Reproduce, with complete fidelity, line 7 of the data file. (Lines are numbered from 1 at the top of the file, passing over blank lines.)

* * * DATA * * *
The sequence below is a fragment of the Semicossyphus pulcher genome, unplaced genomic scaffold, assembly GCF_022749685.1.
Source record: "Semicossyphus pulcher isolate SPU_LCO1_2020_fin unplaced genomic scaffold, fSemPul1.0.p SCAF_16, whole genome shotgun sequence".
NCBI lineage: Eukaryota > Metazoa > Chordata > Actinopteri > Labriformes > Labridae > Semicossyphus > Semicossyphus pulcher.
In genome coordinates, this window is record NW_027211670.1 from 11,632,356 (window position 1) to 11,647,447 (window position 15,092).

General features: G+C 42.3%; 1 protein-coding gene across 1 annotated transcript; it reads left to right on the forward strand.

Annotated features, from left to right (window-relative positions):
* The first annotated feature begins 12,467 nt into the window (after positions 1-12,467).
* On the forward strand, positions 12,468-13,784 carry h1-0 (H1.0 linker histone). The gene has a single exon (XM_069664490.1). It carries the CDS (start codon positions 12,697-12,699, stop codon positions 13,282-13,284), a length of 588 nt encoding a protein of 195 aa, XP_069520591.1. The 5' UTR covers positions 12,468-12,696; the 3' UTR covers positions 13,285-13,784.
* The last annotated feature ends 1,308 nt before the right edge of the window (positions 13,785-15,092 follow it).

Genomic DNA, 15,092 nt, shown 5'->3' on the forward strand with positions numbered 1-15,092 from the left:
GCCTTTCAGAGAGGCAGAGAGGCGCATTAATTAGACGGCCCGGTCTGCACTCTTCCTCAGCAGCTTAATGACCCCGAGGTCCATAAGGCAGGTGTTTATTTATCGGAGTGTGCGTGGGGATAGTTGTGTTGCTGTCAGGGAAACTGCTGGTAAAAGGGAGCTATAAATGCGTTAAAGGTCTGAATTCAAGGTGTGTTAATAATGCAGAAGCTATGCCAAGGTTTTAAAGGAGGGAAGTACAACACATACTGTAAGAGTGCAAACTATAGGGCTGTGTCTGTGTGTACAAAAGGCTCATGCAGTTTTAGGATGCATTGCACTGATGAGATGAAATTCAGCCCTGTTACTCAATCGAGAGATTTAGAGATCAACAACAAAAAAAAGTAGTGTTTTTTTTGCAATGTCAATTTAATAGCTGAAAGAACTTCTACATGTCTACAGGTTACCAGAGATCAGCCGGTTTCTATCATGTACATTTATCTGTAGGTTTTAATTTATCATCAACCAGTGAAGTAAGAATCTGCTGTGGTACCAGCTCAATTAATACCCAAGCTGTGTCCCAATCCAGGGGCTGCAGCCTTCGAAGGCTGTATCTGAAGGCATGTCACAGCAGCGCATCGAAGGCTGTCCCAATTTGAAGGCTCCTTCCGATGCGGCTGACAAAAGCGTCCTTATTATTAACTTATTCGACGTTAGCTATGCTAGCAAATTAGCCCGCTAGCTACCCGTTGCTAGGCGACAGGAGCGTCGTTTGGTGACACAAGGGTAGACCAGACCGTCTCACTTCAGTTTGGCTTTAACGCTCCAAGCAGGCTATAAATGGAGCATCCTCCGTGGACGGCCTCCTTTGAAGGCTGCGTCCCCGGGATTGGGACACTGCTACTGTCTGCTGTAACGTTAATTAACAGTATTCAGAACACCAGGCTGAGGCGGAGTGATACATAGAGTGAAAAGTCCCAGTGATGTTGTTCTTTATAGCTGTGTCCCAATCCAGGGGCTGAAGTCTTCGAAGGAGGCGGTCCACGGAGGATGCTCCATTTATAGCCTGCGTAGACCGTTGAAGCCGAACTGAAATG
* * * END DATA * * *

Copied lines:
* The first annotated feature begins 12,467 nt into the window (after positions 1-12,467).